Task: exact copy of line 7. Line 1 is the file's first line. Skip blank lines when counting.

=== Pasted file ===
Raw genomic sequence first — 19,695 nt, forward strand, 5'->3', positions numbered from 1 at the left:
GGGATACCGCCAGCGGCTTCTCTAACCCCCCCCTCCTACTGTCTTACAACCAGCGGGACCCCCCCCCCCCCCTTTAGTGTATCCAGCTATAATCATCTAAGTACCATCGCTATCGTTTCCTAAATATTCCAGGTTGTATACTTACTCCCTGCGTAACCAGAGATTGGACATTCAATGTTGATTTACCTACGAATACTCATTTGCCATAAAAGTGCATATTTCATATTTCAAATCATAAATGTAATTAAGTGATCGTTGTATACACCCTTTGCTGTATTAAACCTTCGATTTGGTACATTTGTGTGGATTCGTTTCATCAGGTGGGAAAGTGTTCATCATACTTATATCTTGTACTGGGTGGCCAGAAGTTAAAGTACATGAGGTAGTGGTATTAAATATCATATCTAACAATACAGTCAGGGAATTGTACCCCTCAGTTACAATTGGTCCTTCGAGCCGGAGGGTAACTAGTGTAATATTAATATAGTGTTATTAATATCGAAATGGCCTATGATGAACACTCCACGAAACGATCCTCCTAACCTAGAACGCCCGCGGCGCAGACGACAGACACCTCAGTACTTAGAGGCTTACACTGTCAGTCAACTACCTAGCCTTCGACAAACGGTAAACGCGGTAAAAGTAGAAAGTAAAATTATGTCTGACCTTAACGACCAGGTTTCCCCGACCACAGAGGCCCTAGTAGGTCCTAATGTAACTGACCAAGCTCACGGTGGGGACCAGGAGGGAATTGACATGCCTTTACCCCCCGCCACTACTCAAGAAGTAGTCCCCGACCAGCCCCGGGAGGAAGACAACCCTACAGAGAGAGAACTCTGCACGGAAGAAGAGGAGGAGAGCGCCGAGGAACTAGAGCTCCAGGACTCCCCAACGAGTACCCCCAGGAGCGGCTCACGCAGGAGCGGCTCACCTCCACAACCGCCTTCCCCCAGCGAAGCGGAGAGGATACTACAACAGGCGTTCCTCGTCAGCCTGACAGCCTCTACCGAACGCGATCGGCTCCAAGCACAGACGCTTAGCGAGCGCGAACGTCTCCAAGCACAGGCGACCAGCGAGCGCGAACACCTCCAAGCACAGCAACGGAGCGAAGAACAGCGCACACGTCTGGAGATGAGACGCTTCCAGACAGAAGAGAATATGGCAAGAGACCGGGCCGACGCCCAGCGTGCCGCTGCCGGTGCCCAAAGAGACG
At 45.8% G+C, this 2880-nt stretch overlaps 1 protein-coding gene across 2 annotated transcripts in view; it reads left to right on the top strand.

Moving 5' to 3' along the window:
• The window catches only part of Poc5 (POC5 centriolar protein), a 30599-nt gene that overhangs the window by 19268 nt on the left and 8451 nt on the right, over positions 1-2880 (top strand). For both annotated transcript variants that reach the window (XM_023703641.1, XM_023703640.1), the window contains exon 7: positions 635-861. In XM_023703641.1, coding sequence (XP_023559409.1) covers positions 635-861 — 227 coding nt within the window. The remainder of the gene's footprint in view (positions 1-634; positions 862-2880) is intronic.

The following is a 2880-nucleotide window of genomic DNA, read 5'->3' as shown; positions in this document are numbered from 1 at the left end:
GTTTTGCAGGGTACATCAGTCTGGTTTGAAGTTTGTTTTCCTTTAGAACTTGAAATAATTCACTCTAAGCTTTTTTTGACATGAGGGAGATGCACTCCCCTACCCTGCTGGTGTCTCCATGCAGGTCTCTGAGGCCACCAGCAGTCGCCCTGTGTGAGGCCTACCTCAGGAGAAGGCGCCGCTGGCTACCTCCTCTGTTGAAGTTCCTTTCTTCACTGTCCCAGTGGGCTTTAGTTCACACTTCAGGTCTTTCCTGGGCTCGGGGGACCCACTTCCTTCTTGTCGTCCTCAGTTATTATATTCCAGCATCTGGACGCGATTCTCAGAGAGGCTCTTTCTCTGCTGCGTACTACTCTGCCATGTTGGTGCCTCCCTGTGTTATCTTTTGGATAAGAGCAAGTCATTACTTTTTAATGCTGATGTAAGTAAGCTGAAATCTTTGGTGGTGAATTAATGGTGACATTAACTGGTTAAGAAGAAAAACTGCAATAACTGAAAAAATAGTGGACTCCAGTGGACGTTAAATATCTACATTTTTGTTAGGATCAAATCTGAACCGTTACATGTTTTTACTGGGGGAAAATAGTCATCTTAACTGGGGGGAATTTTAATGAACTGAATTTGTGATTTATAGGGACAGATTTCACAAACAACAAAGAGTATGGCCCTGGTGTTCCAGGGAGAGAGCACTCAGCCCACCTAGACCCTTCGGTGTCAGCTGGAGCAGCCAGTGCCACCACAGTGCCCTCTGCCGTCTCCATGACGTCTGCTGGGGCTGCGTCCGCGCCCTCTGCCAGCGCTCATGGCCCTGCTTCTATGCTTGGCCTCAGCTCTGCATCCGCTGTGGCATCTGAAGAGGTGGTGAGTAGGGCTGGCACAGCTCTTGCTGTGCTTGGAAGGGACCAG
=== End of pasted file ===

GTTTTGCAGGGTACATCAGTCTGGTTTGAAGTTTGTTTTCCTTTAGAACTTGAAATAATTCACTCTAAGCTTTTTTTGACATGAGGGAGATGCACTCCCCTACCCTGCTGGTGTCTCCATGCAGGTCTCTGAGGCCACCAGCAGTCGCCCTGTGTGAGGCCTACCTCAGGAGAAGGCGCCGCTGGCTACCTCCTCTGTTGAAGTTCCTTTCTTCACTGTCCCAGTGGGCTTTAGTTCACACTTCAGGTCTTTCCTGGGCTCGGGGGACCCACTTCCTTCTTGTCGTCCTCAGTTATTATATTCCAGCATCTGGACGCGATTCTCAGAGAGGCTCTTTCTCTGCTGCGTACTACTCTGCCATGTTGGTGCCTCCCTGTGTTATCTTTTGGATAAGAGCAAGTCATTACTTTTTAATGCTGATGTAAGTAAGCTGAAATCTTTGGTGGTGAATTAATGGTGACATTAACTGGTTAAGAAGAAAAACTGCAATAACTGAAAAAATAGTGGACTCCAGTGGACGTTAAATATCTACATTTTTGTTAGGATCAAATCTGAACCGTTACATGTTTTTACTGGGGGAAAATAGTCATCTTAACTGGGGGGAATTTTAATGAACTGAATTTGTGATTTATAGGGACAGATTTCACAAACAACAAAGAGTATGGCCCTGGTGTTCCAGGGAGAGAGCACTCAGCCCACCTAGACCCTTCGGTGTCAGCTGGAGCAGCCAGTGCCACCACAGTGCCCTCTGCCGTCTCCATGACGTCTGCTGGGGCTGCGTCCGCGCCCTCTGCCAGCGCTCATGGCCCTGCTTCTATGCTTGGCCTCAGCTCTGCATCCGCTGTGGCATCTGAAGAGGTGGTGAGTAGGGCTGGCACAGCTCTTGCTGTGCTTGGAAGGGACCAG